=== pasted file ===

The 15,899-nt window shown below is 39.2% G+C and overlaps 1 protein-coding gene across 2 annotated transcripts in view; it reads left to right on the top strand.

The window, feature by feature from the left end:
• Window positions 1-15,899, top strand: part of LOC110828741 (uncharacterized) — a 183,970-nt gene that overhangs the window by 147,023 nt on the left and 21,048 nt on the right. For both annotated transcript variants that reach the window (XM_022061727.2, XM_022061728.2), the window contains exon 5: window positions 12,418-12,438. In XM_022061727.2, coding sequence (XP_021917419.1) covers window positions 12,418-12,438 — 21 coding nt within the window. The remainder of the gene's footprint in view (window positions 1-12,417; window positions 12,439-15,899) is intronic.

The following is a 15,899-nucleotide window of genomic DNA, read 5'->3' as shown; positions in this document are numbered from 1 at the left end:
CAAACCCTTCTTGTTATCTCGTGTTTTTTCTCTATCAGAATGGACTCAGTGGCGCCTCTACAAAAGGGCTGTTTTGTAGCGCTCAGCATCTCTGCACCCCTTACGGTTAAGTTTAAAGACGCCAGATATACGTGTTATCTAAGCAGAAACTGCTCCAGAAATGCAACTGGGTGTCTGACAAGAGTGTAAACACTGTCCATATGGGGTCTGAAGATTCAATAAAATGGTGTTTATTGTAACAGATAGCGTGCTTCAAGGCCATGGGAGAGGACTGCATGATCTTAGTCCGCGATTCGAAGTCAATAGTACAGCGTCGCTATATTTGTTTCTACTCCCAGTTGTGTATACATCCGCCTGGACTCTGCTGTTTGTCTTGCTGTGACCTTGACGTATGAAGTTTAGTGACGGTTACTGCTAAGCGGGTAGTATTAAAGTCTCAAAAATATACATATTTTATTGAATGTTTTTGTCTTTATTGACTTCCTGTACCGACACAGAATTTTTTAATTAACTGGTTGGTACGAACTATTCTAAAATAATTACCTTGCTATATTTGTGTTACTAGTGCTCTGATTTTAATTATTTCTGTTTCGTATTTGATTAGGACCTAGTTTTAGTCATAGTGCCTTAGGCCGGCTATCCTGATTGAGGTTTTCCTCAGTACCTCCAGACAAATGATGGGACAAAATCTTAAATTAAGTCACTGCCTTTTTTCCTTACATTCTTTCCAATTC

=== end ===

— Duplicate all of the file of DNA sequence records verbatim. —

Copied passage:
The 15,899-nt window shown below is 39.2% G+C and overlaps 1 protein-coding gene across 2 annotated transcripts in view; it reads left to right on the top strand.

The window, feature by feature from the left end:
• Window positions 1-15,899, top strand: part of LOC110828741 (uncharacterized) — a 183,970-nt gene that overhangs the window by 147,023 nt on the left and 21,048 nt on the right. For both annotated transcript variants that reach the window (XM_022061727.2, XM_022061728.2), the window contains exon 5: window positions 12,418-12,438. In XM_022061727.2, coding sequence (XP_021917419.1) covers window positions 12,418-12,438 — 21 coding nt within the window. The remainder of the gene's footprint in view (window positions 1-12,417; window positions 12,439-15,899) is intronic.

The following is a 15,899-nucleotide window of genomic DNA, read 5'->3' as shown; positions in this document are numbered from 1 at the left end:
CAAACCCTTCTTGTTATCTCGTGTTTTTTCTCTATCAGAATGGACTCAGTGGCGCCTCTACAAAAGGGCTGTTTTGTAGCGCTCAGCATCTCTGCACCCCTTACGGTTAAGTTTAAAGACGCCAGATATACGTGTTATCTAAGCAGAAACTGCTCCAGAAATGCAACTGGGTGTCTGACAAGAGTGTAAACACTGTCCATATGGGGTCTGAAGATTCAATAAAATGGTGTTTATTGTAACAGATAGCGTGCTTCAAGGCCATGGGAGAGGACTGCATGATCTTAGTCCGCGATTCGAAGTCAATAGTACAGCGTCGCTATATTTGTTTCTACTCCCAGTTGTGTATACATCCGCCTGGACTCTGCTGTTTGTCTTGCTGTGACCTTGACGTATGAAGTTTAGTGACGGTTACTGCTAAGCGGGTAGTATTAAAGTCTCAAAAATATACATATTTTATTGAATGTTTTTGTCTTTATTGACTTCCTGTACCGACACAGAATTTTTTAATTAACTGGTTGGTACGAACTATTCTAAAATAATTACCTTGCTATATTTGTGTTACTAGTGCTCTGATTTTAATTATTTCTGTTTCGTATTTGATTAGGACCTAGTTTTAGTCATAGTGCCTTAGGCCGGCTATCCTGATTGAGGTTTTCCTCAGTACCTCCAGACAAATGATGGGACAAAATCTTAAATTAAGTCACTGCCTTTTTTCCTTACATTCTTTCCAATTC